Watercress grower to work with angling body on river discharge best practice

Vitacress Salads has announced it will work with Salmon & Trout Conservation (S&TC) to help reduce phosphate outputs from the watercress industry.

Image: Wendell Smith (CC BY 2.0)
Image: Wendell Smith (CC BY 2.0)

Phosphate and invertebrate sampling commissioned by S&TC on the River Itchen, a Special Area of Conservation, has indicated the river is suffering from excess phosphates and fine sediment from a variety of sources.

With Vitacress planning to bring its Pinglestone Farm on the river back to full commercial production in 2018, S&TC, together with Portsmouth University, will continuously monitor phosphate output at the site. It will work with Vitacress to develop effective farming and water management methods to resolve any issues that the monitoring uncovers.

S&TC chief executive Paul Knight said: "We believe continuous monitoring of phosphate levels in industry discharges is the only way to fully capture seasonal peaks and better understand the impacts these discharges are having on the river.

"We applaud Vitacress for working with us to go beyond the EA’s current monthly spot checks to properly monitor the impact of the watercress industry on the river environment. We will work together to ensure this data drives improvements in the river's ecology, while ensuring watercress is a truly environmentally sustainable product."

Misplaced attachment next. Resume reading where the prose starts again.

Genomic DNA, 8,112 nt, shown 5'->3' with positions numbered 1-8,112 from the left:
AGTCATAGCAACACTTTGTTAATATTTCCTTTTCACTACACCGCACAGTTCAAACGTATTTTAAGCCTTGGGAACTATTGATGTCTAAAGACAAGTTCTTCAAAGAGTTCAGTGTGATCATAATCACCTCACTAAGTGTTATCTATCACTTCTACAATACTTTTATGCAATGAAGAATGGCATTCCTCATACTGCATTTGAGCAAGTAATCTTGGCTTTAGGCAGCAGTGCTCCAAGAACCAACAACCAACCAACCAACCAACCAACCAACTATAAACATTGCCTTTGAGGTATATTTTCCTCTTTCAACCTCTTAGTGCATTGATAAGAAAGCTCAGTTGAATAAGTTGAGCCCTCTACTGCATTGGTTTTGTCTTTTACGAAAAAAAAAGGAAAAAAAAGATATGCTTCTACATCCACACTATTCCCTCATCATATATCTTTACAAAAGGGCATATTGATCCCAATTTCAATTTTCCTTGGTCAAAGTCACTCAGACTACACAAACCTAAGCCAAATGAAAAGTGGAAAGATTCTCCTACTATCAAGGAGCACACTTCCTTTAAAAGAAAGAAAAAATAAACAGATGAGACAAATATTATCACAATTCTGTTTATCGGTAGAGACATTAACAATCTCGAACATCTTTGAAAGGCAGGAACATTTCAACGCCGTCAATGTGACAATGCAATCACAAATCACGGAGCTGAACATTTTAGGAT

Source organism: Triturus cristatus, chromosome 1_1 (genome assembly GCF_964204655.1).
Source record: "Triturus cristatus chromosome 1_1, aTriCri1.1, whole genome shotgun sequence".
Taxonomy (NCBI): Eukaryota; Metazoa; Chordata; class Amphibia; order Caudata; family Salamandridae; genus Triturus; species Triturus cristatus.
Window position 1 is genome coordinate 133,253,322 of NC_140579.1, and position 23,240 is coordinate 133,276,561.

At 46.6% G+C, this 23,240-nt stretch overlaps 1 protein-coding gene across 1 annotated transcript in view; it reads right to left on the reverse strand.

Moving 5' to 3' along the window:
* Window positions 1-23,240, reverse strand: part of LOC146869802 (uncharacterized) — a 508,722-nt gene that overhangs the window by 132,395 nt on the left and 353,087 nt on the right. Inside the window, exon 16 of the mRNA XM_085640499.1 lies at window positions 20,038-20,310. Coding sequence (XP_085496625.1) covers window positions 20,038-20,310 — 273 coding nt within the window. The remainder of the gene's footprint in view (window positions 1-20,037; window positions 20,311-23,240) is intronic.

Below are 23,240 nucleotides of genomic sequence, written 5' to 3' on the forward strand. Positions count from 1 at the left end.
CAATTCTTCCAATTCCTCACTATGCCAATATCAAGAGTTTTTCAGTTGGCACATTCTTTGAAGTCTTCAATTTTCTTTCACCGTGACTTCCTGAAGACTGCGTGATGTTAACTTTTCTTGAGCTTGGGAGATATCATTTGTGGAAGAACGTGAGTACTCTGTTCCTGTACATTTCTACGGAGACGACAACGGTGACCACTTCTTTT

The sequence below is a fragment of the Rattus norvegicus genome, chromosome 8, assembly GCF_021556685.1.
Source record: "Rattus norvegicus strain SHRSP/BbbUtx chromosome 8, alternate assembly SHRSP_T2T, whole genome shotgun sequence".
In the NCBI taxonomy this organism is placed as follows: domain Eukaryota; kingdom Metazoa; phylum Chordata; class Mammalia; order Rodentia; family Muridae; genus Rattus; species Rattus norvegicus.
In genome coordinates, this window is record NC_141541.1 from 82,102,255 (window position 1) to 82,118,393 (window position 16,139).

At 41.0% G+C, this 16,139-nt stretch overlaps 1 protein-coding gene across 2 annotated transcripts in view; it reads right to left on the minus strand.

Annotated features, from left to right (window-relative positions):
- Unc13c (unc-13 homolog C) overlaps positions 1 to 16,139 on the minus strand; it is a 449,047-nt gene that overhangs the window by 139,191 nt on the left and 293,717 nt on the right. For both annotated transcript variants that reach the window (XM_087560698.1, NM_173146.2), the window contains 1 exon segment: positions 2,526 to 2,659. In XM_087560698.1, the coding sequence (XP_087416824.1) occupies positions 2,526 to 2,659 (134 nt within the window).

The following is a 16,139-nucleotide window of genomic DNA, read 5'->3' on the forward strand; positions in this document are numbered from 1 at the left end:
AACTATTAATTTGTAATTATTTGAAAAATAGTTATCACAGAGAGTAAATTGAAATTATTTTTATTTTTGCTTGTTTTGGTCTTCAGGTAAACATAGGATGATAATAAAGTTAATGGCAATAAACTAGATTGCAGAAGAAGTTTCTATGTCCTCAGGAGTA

Vitacress Salads managing director Chris Hall said: "The learnings from Pinglestone will be applied across all Vitacress’ watercress farms, and shared with the industry to develop best practice in watercress farming.

"This fits with Vitacress’ values and our commitment to deliver fresh, tasty, healthy and nutritious watercress whilst protecting the environments in which we farm."

The Environment Agency set limits on phosphate discharges to the River Itchen system from the start of 2016. S&TC will install an autosampler at the Environment Agency discharge sampling point on Pinglestone farm.


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